The gauge will for example also show an imbalance between each cylinder at idle and is also a very useful tool for engine tuning but like all these gadgets is only as good as the bloke who is trying to interpret what it is trying to tell him.
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Follow Up By: kiwicol - Tuesday, Jun 09, 2009 at 18:27

Tuesday, Jun 09, 2009 at 18:27
The best guage to fit is a exhaust guage temperature ( egt ) the hotter the temp the more fuel you are using. Very easy to figure out which gear and foot setting. Quite amasing watching guage as you very minutly back off the throttle and see the temp drop. Col
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FollowupID: 636634

Follow Up By: Member - Matt & Julie (VIC) - Tuesday, Jun 09, 2009 at 23:11

Tuesday, Jun 09, 2009 at 23:11
Would a cruise control help ?
Cheers

Matt & Julie


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Follow Up By: Member - Graham H (QLD) - Wednesday, Jun 10, 2009 at 10:53

Wednesday, Jun 10, 2009 at 10:53
Cruise control wont help and will use more fuel than just driving it.

I tow a 2.8 t van and have a EGT fitted. On a flat road in 4th temp is 300-325
If I drop into O/D it immediately goes up to nearly 400.
Conclusion Engine is working harder in O/D as it out of optimum torque range.
Fuel compsumption hardly differs and in actual fact got the best consumption on a day when I did 549k all in 4th


Hope this helps
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FollowupID: 636734

Reply By: Member - Jeff M (WA) - Wednesday, Jun 10, 2009 at 01:38

Wednesday, Jun 10, 2009 at 01:38
I'll just say that I towed my 2.5T Roadstar with my petrol/gas prado V6 to Esperance and back to Perth in 5th gear and now I have some play in my drive train (read transmission). When I stop and restart I get a noticeable clunk in the transmission. Not serious (I hope) but a concern nonetheless given I leave on Sunday to do half a lap and 21,000KM. Mechanic said not to worry but gave no guarantees I wouldn't have problems down the track. 4th gear for me from now on.
AnswerID: 369250

Follow Up By: Abraxxas - Wednesday, Jun 10, 2009 at 08:40

Wednesday, Jun 10, 2009 at 08:40
Jeff, I recently had the same issue with my Prado after towing the caravan for half a lap. Dealer pumped more grease into the tail shaft and the problem disappeared?
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FollowupID: 636711

Reply By: Member - Oldplodder (QLD) - Wednesday, Jun 10, 2009 at 07:55

Wednesday, Jun 10, 2009 at 07:55
For best economy sit on 80 to 90km/hr in 5th.
Back to 4th for any hills.
Otherwise drive as you would normally for economy by being very light on the throttle. :o0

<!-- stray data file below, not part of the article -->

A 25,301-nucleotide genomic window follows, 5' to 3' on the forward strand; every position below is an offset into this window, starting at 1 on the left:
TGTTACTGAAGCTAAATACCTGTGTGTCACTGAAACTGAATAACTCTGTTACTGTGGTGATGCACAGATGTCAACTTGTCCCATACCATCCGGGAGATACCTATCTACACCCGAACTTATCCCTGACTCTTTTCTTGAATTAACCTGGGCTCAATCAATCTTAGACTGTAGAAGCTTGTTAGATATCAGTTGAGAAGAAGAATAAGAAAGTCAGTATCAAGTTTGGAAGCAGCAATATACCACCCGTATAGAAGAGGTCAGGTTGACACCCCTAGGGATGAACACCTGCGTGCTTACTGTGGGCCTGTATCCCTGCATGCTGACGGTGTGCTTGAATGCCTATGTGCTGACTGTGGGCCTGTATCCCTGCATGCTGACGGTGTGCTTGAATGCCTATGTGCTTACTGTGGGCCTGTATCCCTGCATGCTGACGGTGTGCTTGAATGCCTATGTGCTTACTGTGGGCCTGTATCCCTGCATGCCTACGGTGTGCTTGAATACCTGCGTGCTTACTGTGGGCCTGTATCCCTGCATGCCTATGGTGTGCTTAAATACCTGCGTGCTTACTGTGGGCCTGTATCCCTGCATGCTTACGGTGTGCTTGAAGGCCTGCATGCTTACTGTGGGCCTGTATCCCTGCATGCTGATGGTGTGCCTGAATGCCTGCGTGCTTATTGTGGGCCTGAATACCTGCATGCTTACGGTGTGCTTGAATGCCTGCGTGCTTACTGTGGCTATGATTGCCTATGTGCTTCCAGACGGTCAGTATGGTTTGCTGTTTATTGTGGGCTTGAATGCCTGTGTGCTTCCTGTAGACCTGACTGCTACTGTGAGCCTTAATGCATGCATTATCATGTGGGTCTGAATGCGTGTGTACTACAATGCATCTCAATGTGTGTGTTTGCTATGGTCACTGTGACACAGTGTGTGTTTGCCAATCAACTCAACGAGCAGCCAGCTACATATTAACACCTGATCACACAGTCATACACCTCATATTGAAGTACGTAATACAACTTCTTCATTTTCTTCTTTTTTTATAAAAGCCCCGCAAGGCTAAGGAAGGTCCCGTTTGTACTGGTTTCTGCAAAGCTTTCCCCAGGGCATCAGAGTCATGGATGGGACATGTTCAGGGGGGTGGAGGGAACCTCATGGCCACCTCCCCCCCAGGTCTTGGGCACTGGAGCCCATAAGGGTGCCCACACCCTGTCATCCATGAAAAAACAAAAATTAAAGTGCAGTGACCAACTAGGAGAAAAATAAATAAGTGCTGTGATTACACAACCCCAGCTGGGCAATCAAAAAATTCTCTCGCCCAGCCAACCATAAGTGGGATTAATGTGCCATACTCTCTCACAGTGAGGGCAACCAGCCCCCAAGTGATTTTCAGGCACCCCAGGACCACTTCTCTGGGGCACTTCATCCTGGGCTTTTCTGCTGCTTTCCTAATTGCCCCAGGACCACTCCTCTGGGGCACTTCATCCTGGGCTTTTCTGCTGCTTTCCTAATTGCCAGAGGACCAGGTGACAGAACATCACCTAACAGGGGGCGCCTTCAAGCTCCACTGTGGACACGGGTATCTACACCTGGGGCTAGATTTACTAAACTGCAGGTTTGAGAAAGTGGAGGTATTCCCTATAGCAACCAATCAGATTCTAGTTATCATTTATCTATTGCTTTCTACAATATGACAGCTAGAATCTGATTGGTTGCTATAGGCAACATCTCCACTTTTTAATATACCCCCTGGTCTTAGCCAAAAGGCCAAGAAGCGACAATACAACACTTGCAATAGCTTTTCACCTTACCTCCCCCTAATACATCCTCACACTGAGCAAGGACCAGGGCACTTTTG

My figures towing our CT are 11l/100k at 80km/hr, 12 to 13 at 90 to 100k, 14 to 15l/100k at 110k, so speed and wind resistance has a lot to do with it. Add another 1 to 2/100k for hilly country and again for head winds.

Have a good trip.
AnswerID: 369257

Follow Up By: Member - Graham H (QLD) - Sunday, Jun 14, 2009 at 17:00

Sunday, Jun 14, 2009 at 17:00
Maybe if you are towing a piddlly little camper trailer.
Certainly not towing a 2.8t van, as I posted above, towing in 4th the motor is cooler and the fuel consumption doesnt vary from 5th gear towing.

Towing in 5th can make it lug and then it uses more fuel and runs significantly hotter and also strains the tranny.

Today I used cruise control for about 80k and it made the EGT go up to 480deg in one part. Reason is it feeds more fuel when going up slopes to keep the speed up whereas driving with the foot one tends to drop speed a bit on the upslopes and thus keep temp down and use a bit less fuel.
Simply an observation backed up by the temp gauge.
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FollowupID: 637338

Reply By: traveloz005 - Sunday, Jun 14, 2009 at 01:03

Sunday, Jun 14, 2009 at 01:03
I towed a small 1300kg pop top camper with a Toyota Troopy in 5th gear ... between 90 and 100 kph and never under load without changing down to 4th ... Toyota tough .. yeah .. replaced the gearbox .. and now use only 4th .. with better fuel economy ...
AnswerID: 369869

Reply By: Member - Nick (TAS) - Tuesday, Jun 16, 2009 at 20:16

Tuesday, Jun 16, 2009 at 20:16
Hot off the press.We are currently touring for three months and I have observed the following towing our Tambo Cooper with 1HZ with turbo and I/C.
Towing in forth at 85kph 2500rpm I get EGTs around 300deg C post turbo
Towing in 5th at 95-100kph 2200rpm I get EGTs around 350degC post turbo.
I now tow in 4th
AnswerID: 370405